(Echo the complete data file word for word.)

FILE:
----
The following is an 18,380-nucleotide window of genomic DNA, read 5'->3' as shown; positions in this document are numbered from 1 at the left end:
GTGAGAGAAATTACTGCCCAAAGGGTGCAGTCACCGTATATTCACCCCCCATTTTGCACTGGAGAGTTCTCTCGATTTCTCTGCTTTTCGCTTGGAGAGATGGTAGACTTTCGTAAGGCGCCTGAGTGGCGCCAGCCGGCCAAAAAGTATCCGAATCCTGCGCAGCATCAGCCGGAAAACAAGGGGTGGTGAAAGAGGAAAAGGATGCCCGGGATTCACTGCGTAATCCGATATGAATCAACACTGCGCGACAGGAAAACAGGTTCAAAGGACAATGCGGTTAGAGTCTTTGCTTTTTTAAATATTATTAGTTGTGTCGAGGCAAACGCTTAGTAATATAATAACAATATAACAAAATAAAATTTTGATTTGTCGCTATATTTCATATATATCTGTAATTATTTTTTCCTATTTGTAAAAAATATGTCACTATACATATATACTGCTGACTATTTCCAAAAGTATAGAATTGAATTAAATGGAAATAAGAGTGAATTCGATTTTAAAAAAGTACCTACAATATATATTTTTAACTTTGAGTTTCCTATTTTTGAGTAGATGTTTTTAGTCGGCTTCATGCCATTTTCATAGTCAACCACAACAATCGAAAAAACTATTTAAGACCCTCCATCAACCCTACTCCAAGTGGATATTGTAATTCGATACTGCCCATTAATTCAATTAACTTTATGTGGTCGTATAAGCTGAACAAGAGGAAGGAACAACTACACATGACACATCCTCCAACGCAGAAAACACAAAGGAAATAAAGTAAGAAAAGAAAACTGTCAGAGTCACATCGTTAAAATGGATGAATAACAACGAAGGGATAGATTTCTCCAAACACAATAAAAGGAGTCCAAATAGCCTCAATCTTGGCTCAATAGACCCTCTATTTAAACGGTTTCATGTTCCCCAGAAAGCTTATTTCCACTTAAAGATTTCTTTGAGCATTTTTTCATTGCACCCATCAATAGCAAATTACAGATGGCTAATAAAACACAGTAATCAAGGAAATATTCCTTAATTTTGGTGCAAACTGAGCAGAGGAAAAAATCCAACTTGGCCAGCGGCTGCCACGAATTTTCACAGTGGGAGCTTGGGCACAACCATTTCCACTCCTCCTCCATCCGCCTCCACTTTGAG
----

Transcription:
The following is an 18,380-nucleotide window of genomic DNA, read 5'->3' as shown; positions in this document are numbered from 1 at the left end:
GTGAGAGAAATTACTGCCCAAAGGGTGCAGTCACCGTATATTCACCCCCCATTTTGCACTGGAGAGTTCTCTCGATTTCTCTGCTTTTCGCTTGGAGAGATGGTAGACTTTCGTAAGGCGCCTGAGTGGCGCCAGCCGGCCAAAAAGTATCCGAATCCTGCGCAGCATCAGCCGGAAAACAAGGGGTGGTGAAAGAGGAAAAGGATGCCCGGGATTCACTGCGTAATCCGATATGAATCAACACTGCGCGACAGGAAAACAGGTTCAAAGGACAATGCGGTTAGAGTCTTTGCTTTTTTAAATATTATTAGTTGTGTCGAGGCAAACGCTTAGTAATATAATAACAATATAACAAAATAAAATTTTGATTTGTCGCTATATTTCATATATATCTGTAATTATTTTTTCCTATTTGTAAAAAATATGTCACTATACATATATACTGCTGACTATTTCCAAAAGTATAGAATTGAATTAAATGGAAATAAGAGTGAATTCGATTTTAAAAAAGTACCTACAATATATATTTTTAACTTTGAGTTTCCTATTTTTGAGTAGATGTTTTTAGTCGGCTTCATGCCATTTTCATAGTCAACCACAACAATCGAAAAAACTATTTAAGACCCTCCATCAACCCTACTCCAAGTGGATATTGTAATTCGATACTGCCCATTAATTCAATTAACTTTATGTGGTCGTATAAGCTGAACAAGAGGAAGGAACAACTACACATGACACATCCTCCAACGCAGAAAACACAAAGGAAATAAAGTAAGAAAAGAAAACTGTCAGAGTCACATCGTTAAAATGGATGAATAACAACGAAGGGATAGATTTCTCCAAACACAATAAAAGGAGTCCAAATAGCCTCAATCTTGGCTCAATAGACCCTCTATTTAAACGGTTTCATGTTCCCCAGAAAGCTTATTTCCACTTAAAGATTTCTTTGAGCATTTTTTCATTGCACCCATCAATAGCAAATTACAGATGGCTAATAAAACACAGTAATCAAGGAAATATTCCTTAATTTTGGTGCAAACTGAGCAGAGGAAAAAATCCAACTTGGCCAGCGGCTGCCACGAATTTTCACAGTGGGAGCTTGGGCACAACCATTTCCACTCCTCCTCCATCCGCCTCCACTTTGAG